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Is large birth weight associated with asthma risk in early childhood?
  1. Teresa To1,2,3,4,5,
  2. Jun Guan5,
  3. Chengning Wang1,
  4. Dhenuka Radhakrishnan2,
  5. Susan McLimont1,
  6. Oxana Latycheva6,
  7. Andrea S Gershon1,4,5,7
  1. 1Child Health Evaluative Sciences, Toronto, Ontario, Canada
  2. 2Respiratory Medicine, The Hospital for Sick Children, Toronto, Ontario, Canada
  3. 3Dalla Lana School of Public Health, Toronto, Ontario, Canada
  4. 4Department of Health Policy, Management and Evaluation, University of Toronto, Toronto, Ontario, Canada
  5. 5Institute for Clinical Evaluative Sciences, Toronto, Ontario, Canada
  6. 6Asthma Society of Canada, Toronto, Ontario, Canada
  7. 7Department of Medicine, Sunnybrook Health Sciences Centre, Toronto, Ontario, Canada
  1. Correspondence to Dr Teresa To, Child Health Evaluative Sciences, The Hospital for Sick Children, 555 University Avenue, Toronto, Ontario M5G 1X8, Canada; teresa.to{at}sickkids.ca

Abstract

Objective To determine the association between large birth weight and the risk of developing asthma in early childhood.

Methods All single live births (n=687 194) born in Ontario between 1 April 1995 and 31 March 2001 were followed until their sixth birthday. Their birth weight was categorised as low (<2.5 kg), normal (2.5–4.5 kg), large (4.6–6.5 kg) or extremely large (>6.5 kg). Poisson regression analysis was used.

Results Compared with normal-birth-weight infants, large-birth-weight infants (2.3% of total) had a slightly lower risk of developing asthma by age 6 after adjusting for confounders (adjusted RR 0.90, 95% CI 0.86 to 0.93). There was a trend towards increased risk of asthma among extremely large-birth-weight infants (RR 1.21, 95% CI 0.67 to 2.19).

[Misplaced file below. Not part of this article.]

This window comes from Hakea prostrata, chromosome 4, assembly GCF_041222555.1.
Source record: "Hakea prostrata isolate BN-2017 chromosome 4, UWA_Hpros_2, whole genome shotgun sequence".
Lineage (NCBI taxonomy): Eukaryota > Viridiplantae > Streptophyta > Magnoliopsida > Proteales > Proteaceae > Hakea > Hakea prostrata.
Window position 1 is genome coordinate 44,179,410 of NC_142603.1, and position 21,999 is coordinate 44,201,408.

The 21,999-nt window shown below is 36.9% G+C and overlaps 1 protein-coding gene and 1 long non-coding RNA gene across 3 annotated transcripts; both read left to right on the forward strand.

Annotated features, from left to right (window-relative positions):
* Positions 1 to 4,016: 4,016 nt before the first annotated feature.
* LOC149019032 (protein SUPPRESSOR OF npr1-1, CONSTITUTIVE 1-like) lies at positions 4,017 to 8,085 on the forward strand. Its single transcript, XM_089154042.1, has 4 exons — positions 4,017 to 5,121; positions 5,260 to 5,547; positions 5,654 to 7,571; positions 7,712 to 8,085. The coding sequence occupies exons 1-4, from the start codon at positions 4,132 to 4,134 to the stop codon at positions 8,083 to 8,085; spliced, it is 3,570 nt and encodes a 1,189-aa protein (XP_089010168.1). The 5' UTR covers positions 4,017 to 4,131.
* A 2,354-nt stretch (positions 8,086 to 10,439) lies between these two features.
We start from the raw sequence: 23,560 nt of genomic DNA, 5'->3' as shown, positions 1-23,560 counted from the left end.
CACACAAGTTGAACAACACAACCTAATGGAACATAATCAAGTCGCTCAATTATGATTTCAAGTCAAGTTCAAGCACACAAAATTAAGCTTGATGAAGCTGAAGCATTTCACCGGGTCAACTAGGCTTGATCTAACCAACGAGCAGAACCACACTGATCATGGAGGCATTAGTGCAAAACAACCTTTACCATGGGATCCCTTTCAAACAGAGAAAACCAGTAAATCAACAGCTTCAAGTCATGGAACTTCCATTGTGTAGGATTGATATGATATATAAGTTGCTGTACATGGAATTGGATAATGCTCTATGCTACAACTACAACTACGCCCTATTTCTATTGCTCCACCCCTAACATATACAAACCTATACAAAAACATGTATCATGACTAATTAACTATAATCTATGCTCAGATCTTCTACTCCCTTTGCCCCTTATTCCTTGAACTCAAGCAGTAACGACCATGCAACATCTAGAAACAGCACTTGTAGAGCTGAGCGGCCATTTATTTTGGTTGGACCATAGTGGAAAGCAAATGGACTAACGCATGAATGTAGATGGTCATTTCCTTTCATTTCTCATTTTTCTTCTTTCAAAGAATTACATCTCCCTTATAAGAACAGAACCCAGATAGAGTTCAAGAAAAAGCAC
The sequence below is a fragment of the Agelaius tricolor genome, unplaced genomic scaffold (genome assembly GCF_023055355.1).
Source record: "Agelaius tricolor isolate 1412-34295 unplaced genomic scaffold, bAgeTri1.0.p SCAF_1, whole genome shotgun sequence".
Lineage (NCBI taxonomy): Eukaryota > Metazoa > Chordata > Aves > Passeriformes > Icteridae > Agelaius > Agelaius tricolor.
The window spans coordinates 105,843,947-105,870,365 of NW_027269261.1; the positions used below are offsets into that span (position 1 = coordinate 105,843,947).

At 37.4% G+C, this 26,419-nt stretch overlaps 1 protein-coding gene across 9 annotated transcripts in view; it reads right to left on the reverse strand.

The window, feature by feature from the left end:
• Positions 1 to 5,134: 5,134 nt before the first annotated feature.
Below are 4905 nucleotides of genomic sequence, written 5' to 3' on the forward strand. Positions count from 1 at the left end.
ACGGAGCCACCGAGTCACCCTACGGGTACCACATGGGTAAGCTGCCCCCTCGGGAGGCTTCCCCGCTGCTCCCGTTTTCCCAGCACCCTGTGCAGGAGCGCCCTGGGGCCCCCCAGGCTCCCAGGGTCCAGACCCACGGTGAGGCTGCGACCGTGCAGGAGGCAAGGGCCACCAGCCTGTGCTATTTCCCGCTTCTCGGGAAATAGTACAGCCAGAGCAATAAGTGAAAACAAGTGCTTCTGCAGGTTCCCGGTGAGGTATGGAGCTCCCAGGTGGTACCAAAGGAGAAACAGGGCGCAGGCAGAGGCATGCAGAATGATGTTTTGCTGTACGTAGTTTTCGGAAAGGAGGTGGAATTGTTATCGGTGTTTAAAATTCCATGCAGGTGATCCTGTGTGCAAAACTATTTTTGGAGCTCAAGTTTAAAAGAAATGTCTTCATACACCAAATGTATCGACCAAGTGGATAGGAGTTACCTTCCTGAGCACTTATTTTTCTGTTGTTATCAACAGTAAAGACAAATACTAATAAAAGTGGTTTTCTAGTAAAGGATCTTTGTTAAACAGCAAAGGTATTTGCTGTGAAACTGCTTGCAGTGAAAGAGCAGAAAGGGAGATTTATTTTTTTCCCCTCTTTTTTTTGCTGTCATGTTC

Conclusions Contrary to previous reports, large birth weight was associated with a lower risk for asthma. Instead, a trend towards increased risk of asthma was observed among extremely large-birth-weight infants and interventions to reduce the incidence of extreme large birth weight may help reduce the risk of asthma.

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Footnotes

  • Funding This study was supported by the Canadian Allergy, Asthma and Immunology Foundation. TT is supported by the University of Toronto, Life Sciences Committee, Dales Award in Medical Research. ASG was supported by the Canadian Institutes of Health Research through a Research Fellowship Award and is currently supported by the Government of Ontario through a Career Scientist Award. DR is supported by the Ontario Thoracic Society and the Research Training Competition Award from the Research Institute, The Hospital for Sick Children. This study was supported by the Institute for Clinical Evaluative Sciences, an independent non-profit organisation funded by the Government of Ontario, with provision of population-based data.

  • Competing interests None.

  • Ethics approval Ethics approval was provided by the Research Ethics Boards of Hospital for Sick Children in Toronto and Institute for Clinical Evaluative Sciences, Ontario.

  • Provenance and peer review Not commissioned; externally peer reviewed.

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